WG5 are working on developing outcome measures for tinnitus trials. At the moment trials are kind of all over the place, making it near impossible to do proper comparisons between different trials to properly understand how effective a therapy is – especially in comparison to another

Once the WG5 project is complete we will have the first proper guidance and a clear set of outcome measures – the things that should be measured in a tinnitus trial as indicators of success. Consultation is being sought from a range of professionals through the Delphi process, as well as from patients. This is our chance to tell researchers what actually matters to us, what improvements are significant to us and influence the trials of the future. We’ll soon have a link for you to take part.

This work is so important because it sets a standard and prevents treatments from having grand claims of success when they have an outcome that matters little to us patients, or to clinicians. When the guidance is launched, we have our first real standard and our first way of holding treatments to account, and understanding just how they perform against each other.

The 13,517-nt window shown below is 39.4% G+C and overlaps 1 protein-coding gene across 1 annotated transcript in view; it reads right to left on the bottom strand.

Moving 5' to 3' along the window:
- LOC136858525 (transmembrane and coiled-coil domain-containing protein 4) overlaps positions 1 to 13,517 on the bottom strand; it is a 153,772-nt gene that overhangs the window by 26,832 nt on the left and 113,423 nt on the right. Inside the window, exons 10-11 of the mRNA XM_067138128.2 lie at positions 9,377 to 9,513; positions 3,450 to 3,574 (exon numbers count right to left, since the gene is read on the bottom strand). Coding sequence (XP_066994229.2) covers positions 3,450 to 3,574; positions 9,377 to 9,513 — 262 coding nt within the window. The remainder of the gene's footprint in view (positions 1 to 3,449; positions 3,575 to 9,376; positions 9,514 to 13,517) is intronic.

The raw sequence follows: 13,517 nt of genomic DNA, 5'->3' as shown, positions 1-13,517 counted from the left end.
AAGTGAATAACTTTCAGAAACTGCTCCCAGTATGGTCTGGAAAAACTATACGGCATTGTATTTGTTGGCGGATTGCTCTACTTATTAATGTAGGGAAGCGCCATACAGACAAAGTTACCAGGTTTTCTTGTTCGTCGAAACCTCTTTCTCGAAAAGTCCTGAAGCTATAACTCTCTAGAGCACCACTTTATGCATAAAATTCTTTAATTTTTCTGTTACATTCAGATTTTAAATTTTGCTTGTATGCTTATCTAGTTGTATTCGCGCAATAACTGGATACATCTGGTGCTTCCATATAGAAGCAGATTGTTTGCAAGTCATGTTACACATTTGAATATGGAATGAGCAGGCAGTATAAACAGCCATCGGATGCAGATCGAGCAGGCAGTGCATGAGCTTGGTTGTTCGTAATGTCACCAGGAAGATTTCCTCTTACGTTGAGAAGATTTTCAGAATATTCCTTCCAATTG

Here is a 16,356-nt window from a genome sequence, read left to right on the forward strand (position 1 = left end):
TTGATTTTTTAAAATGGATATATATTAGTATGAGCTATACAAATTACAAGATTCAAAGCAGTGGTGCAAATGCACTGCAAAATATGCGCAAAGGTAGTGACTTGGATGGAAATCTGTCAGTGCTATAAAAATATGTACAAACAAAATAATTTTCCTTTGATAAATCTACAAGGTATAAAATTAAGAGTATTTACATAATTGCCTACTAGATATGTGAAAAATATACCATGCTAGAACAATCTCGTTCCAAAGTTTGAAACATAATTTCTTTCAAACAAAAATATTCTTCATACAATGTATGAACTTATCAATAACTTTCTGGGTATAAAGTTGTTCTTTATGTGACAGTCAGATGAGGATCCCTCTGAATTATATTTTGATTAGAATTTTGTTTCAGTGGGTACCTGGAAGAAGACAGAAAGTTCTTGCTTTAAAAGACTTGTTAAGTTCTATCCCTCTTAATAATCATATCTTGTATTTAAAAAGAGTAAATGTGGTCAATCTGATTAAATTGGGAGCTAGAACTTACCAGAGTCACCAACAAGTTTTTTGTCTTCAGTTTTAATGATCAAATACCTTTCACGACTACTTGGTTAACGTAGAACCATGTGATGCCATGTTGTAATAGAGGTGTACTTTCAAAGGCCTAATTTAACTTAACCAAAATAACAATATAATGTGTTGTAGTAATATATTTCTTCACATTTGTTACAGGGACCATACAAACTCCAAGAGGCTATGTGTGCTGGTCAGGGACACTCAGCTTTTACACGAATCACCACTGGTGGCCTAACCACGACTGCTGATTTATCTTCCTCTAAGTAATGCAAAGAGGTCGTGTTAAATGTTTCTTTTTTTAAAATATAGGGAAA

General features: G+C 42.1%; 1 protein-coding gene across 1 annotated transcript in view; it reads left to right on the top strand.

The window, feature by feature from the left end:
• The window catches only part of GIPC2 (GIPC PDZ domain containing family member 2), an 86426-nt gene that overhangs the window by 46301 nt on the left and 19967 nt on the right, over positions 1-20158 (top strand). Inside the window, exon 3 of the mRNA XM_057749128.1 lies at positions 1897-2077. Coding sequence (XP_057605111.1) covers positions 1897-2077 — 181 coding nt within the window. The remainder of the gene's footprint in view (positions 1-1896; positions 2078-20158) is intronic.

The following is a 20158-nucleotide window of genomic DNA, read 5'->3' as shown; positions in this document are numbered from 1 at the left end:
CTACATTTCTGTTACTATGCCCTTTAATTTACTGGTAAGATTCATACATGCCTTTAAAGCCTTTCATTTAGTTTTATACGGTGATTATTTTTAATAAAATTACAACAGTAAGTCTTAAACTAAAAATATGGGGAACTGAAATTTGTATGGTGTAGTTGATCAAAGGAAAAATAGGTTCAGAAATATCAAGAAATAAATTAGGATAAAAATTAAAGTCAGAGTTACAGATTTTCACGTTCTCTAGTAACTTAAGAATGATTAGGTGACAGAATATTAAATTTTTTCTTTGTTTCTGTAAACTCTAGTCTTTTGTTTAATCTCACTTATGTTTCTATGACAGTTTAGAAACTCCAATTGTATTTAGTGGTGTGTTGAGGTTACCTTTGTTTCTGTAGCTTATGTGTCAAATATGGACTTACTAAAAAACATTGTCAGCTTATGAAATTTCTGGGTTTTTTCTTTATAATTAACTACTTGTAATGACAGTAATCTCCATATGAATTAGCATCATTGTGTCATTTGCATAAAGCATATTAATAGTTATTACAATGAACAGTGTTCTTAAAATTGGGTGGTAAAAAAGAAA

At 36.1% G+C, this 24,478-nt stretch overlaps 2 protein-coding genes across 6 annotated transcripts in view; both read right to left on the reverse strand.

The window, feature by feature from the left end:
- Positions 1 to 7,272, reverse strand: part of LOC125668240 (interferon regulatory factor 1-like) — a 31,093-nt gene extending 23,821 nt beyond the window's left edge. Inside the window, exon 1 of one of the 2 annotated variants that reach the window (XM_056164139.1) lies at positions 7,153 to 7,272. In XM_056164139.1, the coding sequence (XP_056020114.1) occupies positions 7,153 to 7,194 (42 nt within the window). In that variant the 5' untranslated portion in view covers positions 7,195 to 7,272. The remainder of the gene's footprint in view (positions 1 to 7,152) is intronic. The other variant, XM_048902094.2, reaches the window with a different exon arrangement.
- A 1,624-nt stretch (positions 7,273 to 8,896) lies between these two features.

The second day was filled with presentations, which included mine. It’s always difficult to engage your brain when you are playing your own presentation in your head to make sure you’re confident in the delivery. Nevertheless, there were some really interesting pieces of research.

I will apologise here for not summarising everyone but I have been a bit slow in getting to this write up and I didn’t take comprehensive notes.